Differential Equations For Dummies
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In order to identify a nonhomogeneous differential equation, you first need to know what a homogeneous differential equation looks like. You also often need to solve one before you can solve the other.

Homogeneous differential equations involve only derivatives of y and terms involving y, and they're set to 0, as in this equation:


Nonhomogeneous differential equations are the same as homogeneous differential equations, except they can have terms involving only x (and constants) on the right side, as in this equation:


You also can write nonhomogeneous differential equations in this format: y'' + p(x)y' + q(x)y = g(x). The general solution of this nonhomogeneous differential equation is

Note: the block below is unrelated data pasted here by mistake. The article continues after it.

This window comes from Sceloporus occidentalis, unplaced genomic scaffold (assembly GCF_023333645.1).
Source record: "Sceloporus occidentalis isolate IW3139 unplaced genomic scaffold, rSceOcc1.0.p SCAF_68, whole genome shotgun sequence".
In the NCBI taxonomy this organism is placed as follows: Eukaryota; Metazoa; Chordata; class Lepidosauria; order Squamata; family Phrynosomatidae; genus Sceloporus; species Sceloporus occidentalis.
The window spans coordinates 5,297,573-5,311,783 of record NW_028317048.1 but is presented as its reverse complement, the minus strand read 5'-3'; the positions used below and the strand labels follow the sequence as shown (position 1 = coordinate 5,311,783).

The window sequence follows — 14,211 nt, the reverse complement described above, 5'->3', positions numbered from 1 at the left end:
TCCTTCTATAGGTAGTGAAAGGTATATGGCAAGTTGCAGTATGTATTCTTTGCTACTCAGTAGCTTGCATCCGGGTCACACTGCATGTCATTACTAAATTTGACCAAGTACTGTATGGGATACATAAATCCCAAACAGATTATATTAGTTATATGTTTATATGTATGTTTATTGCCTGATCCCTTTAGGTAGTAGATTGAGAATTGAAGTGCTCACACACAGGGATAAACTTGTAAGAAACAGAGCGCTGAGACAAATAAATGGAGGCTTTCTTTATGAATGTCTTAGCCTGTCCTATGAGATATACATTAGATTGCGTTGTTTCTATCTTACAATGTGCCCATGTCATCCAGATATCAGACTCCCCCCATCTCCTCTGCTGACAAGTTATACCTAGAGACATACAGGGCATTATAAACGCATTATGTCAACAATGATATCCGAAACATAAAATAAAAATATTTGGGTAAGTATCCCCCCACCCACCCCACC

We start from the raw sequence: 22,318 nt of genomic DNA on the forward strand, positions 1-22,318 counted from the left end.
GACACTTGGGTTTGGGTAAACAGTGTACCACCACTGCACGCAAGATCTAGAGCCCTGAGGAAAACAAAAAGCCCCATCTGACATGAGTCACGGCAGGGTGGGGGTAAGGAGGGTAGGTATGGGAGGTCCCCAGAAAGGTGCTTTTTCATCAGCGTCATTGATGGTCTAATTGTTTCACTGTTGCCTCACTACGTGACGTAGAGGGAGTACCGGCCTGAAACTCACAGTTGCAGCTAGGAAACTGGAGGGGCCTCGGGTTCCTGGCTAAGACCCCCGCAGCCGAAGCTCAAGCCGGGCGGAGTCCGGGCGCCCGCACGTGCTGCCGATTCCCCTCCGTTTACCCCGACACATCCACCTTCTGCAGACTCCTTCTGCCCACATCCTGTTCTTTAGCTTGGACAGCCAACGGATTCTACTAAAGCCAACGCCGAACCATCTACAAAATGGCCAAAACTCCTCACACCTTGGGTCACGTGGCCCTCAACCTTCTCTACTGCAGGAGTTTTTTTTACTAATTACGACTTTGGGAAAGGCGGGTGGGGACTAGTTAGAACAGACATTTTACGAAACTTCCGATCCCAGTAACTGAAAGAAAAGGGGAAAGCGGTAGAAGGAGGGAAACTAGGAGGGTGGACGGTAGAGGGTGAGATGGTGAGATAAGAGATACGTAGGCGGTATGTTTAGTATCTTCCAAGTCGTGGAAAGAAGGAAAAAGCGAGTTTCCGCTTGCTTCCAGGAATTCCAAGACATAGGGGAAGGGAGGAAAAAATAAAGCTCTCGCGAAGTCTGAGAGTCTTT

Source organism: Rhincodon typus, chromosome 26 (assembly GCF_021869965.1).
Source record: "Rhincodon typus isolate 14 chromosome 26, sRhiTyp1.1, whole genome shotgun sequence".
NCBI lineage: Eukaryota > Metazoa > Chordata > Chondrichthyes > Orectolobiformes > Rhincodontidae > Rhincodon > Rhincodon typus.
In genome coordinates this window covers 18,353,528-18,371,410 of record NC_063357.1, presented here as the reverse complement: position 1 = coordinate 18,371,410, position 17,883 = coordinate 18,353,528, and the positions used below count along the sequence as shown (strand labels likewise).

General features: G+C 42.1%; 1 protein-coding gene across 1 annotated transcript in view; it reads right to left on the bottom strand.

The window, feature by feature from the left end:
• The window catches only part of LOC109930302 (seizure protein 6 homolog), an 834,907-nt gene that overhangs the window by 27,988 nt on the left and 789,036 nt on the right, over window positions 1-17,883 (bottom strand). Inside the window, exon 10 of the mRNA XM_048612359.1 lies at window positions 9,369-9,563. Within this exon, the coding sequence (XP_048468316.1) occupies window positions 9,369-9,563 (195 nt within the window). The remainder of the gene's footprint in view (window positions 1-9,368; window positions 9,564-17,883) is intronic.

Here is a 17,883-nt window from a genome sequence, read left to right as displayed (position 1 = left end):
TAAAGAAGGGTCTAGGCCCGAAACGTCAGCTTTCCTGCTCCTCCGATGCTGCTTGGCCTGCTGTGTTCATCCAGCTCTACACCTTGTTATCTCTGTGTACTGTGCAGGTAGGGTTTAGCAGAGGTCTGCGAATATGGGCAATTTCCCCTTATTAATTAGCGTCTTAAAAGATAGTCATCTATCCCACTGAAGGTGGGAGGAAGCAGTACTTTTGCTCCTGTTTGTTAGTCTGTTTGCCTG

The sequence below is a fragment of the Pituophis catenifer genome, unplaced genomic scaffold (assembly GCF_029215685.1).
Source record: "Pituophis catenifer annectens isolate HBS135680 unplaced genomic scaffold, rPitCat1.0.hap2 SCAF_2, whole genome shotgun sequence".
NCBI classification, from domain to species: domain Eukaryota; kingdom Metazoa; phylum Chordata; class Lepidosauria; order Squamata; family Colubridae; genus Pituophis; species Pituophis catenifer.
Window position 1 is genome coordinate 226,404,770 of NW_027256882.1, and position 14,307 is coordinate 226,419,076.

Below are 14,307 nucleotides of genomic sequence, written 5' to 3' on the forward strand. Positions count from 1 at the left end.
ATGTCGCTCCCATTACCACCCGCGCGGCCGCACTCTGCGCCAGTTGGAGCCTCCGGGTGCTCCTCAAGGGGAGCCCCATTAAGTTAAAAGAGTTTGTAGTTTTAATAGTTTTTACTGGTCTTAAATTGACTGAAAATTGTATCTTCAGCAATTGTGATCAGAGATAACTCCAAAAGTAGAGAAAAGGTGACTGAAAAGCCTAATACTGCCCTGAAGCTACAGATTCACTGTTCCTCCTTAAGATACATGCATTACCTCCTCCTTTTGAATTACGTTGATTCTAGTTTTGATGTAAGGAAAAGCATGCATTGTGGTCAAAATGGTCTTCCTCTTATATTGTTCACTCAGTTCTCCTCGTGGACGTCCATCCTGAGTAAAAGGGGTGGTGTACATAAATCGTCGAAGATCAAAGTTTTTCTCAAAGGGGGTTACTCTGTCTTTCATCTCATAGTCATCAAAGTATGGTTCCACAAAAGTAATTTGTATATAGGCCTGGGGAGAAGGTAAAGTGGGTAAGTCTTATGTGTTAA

In this solution, c1y1(x) + c2y2(x) is the general solution of the corresponding homogeneous differential equation:


And yp(x) is a specific solution to the nonhomogeneous equation.

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Steven Holzner is an award-winning author of science, math, and technical books. He got his training in differential equations at MIT and at Cornell University, where he got his PhD. He has been on the faculty at both MIT and Cornell University, and has written such bestsellers as Physics For Dummies and Physics Workbook For Dummies.

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